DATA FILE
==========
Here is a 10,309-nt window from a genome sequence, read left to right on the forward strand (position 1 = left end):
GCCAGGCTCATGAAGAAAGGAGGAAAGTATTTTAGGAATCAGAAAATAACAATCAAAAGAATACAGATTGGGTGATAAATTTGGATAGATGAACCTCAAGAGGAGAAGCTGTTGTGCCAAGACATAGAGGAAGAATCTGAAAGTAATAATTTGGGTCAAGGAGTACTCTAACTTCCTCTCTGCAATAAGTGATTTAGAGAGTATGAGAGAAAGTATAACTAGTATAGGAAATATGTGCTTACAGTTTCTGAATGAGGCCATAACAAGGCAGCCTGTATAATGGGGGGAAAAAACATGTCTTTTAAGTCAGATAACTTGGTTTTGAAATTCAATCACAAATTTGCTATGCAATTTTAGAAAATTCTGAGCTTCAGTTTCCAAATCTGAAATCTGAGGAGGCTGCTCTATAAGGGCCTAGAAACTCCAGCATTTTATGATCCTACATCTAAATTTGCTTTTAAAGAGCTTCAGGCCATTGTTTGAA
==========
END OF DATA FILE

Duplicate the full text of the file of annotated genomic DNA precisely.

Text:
Here is a 10,309-nt window from a genome sequence, read left to right on the forward strand (position 1 = left end):
GCCAGGCTCATGAAGAAAGGAGGAAAGTATTTTAGGAATCAGAAAATAACAATCAAAAGAATACAGATTGGGTGATAAATTTGGATAGATGAACCTCAAGAGGAGAAGCTGTTGTGCCAAGACATAGAGGAAGAATCTGAAAGTAATAATTTGGGTCAAGGAGTACTCTAACTTCCTCTCTGCAATAAGTGATTTAGAGAGTATGAGAGAAAGTATAACTAGTATAGGAAATATGTGCTTACAGTTTCTGAATGAGGCCATAACAAGGCAGCCTGTATAATGGGGGGAAAAAACATGTCTTTTAAGTCAGATAACTTGGTTTTGAAATTCAATCACAAATTTGCTATGCAATTTTAGAAAATTCTGAGCTTCAGTTTCCAAATCTGAAATCTGAGGAGGCTGCTCTATAAGGGCCTAGAAACTCCAGCATTTTATGATCCTACATCTAAATTTGCTTTTAAAGAGCTTCAGGCCATTGTTTGAA